Friday, March 11, 2016

Death was her destiny, say cops

Death was her destiny, say cops

 

"It was only a matter of time," said Asian organized-crime investigators who spoke to The Province about the woman found shot dead inside a Mercedes-Benz at a Richmond industrial complex yesterday.

 

All who knew her came to the same conclusion.
"It was only a matter of time," said Asian organized-crime investigators who spoke to The Province about the woman found shot dead inside a Mercedes-Benz at a Richmond industrial complex yesterday.
Her name was Betty Yan, a.k.a. Betty "the Loan Shark" Yan, a.k.a. "Big Sister" Betty, a.k.a. Betty Tung Sze Yan.
She was the mother of a seven-year-old boy and a 13-year-old girl.
On paper, she was married to Chek Wai Kuan -- one of those who carries the moniker "known to police."
Born in Guangdong, China, on Nov. 7, 1969, she slipped into Canada as a refugee via Bangkok, Thailand, sometime in the late 1980s and was quickly on the radar of Asian organized-crime investigators as she played her "guanxi" -- the Chinese word for connections -- to entrench herself in B.C.'s Chinese underworld.
Claiming that her dad was an officer with China's Public Security Bureau, Yan also ingratiated herself with Canadian police officers, offering inside information on triads. She was handled out of Richmond RCMP.
Police sources said she was ordered deported in 2000, at which time she "confessed" to being a spy for the Chinese government and offered to exchange intelligence if she was allowed to stay in Canada.
"Betty was a player with the gangs, with us and some think with the Chinese intelligence," said an RCMP criminal-intelligence analyst.
Violence followed her everywhere. Gangsters and fugitives were always close by.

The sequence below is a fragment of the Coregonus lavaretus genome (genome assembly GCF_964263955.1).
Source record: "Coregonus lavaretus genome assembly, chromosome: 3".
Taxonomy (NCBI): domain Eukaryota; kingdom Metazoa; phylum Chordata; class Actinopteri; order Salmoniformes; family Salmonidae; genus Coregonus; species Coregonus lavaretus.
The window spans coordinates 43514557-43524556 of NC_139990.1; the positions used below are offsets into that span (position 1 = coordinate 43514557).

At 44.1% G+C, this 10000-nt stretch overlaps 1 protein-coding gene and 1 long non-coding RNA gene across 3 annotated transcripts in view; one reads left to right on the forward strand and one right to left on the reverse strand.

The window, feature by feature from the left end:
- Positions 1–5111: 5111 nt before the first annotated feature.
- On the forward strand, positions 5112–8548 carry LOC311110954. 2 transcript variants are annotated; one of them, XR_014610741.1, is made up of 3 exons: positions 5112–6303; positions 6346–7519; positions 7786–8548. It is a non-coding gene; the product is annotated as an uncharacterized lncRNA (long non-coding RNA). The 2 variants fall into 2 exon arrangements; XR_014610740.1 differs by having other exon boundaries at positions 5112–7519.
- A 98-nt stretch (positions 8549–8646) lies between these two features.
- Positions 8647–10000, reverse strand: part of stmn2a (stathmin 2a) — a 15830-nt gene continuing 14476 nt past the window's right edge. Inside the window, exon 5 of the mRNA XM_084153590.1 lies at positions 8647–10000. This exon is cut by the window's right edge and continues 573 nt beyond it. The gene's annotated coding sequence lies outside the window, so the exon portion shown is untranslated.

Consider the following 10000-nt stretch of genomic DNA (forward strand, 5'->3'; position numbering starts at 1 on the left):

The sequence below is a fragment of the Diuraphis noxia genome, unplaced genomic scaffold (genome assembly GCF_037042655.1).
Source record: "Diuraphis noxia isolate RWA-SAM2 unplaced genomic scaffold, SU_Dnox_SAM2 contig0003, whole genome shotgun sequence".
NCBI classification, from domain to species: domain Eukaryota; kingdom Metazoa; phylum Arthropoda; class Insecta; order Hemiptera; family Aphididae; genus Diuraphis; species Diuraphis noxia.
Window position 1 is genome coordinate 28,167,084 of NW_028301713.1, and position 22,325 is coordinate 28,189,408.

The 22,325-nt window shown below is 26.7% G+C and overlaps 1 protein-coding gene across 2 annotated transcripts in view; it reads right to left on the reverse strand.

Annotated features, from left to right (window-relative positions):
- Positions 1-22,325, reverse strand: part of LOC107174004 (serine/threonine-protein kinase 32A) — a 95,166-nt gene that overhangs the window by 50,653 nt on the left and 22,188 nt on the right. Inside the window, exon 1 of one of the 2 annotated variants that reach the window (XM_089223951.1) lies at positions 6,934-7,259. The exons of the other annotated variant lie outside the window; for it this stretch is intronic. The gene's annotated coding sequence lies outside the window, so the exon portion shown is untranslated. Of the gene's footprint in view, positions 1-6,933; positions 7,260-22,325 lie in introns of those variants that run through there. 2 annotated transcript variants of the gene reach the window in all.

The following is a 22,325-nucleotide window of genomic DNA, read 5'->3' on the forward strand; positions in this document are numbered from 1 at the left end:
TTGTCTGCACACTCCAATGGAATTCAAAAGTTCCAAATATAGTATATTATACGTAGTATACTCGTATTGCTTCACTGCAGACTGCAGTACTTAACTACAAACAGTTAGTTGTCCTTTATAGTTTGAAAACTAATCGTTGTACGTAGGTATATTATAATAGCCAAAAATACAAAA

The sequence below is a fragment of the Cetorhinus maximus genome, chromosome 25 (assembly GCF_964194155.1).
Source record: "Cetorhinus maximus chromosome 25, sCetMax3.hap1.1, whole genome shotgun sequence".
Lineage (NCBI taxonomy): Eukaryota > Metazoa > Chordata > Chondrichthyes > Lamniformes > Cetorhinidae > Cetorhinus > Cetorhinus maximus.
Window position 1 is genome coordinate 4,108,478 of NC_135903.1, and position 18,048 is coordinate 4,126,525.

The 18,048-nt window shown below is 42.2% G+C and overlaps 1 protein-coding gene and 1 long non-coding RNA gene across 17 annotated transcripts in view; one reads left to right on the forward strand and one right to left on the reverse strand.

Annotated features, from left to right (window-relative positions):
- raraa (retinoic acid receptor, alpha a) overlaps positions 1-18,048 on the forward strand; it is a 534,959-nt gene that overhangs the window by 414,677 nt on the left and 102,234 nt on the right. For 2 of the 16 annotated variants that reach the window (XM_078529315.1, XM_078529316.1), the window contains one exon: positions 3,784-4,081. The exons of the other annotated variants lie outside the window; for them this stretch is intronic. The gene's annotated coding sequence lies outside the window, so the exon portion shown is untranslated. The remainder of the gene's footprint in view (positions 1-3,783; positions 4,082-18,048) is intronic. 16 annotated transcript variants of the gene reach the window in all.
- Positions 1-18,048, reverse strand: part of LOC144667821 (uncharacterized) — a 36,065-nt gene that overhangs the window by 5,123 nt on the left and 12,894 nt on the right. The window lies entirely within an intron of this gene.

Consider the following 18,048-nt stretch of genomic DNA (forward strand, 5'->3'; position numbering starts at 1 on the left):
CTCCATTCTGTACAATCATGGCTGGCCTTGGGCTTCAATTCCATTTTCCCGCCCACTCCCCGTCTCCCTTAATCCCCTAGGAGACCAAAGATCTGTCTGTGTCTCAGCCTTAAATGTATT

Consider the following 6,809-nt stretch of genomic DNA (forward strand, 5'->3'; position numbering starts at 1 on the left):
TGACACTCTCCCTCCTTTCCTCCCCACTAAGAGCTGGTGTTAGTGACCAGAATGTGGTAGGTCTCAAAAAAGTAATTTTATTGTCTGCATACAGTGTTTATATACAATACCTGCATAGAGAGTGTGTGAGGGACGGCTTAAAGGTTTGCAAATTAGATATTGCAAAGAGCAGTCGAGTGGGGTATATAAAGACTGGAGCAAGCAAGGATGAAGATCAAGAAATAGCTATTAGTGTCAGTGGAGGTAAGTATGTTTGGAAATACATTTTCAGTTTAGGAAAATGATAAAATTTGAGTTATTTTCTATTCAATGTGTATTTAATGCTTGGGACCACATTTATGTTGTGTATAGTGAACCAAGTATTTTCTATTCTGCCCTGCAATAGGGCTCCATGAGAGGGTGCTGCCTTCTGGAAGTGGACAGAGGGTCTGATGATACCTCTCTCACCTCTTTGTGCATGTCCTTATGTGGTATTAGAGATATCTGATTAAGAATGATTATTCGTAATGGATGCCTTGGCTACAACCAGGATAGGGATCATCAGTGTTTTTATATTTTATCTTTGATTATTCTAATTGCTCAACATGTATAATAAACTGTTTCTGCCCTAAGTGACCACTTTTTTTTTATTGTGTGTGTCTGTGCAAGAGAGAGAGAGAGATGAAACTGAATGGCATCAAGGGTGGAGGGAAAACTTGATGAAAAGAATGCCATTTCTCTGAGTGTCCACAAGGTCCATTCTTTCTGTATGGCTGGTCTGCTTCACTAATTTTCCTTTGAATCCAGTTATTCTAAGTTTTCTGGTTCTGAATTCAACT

"She was a violent woman who has been seen using her kids as human shields when she felt there was a hit on her," said a gang-squad officer. "The list of people who had motives for wanting her dead is long and large."
Cpl. Dale Carr, spokesman for the Integrated Homicide Investigation Team, said police were called at about 4:20 a.m. yesterday to the 2500-block Shell Road in Richmond after being notified by 911 dispatch. They found find Yan dead in the driver's seat of the grey Mercedes.
The car was parked in front of unit 3028, which appeared to be either for sale or lease.
Several yellow and red posters with the Chinese characters "Dynasty Club" were on the windows next door, at unit 3033. The business is listed in the telephone directory as that of the Canadian Chinese Chess Society. Yan's husband is director of the society.
Yan was heavily involved in the society, as well as with a company called Canadian Monetary Consultant Corp., which has ties to her native land.
According to police intelligence files, the Richmond resident, who once claimed to be a spy for China's Ministry of State Security, was present when a loan shark nicknamed "Pretty Boy" Meng was gunned down in a Richmond restaurant in 1988.
She was also in the house when underworld figure Tommy Wong, 43, was shot to death during a home invasion in Richmond on Sept. 15, 2002.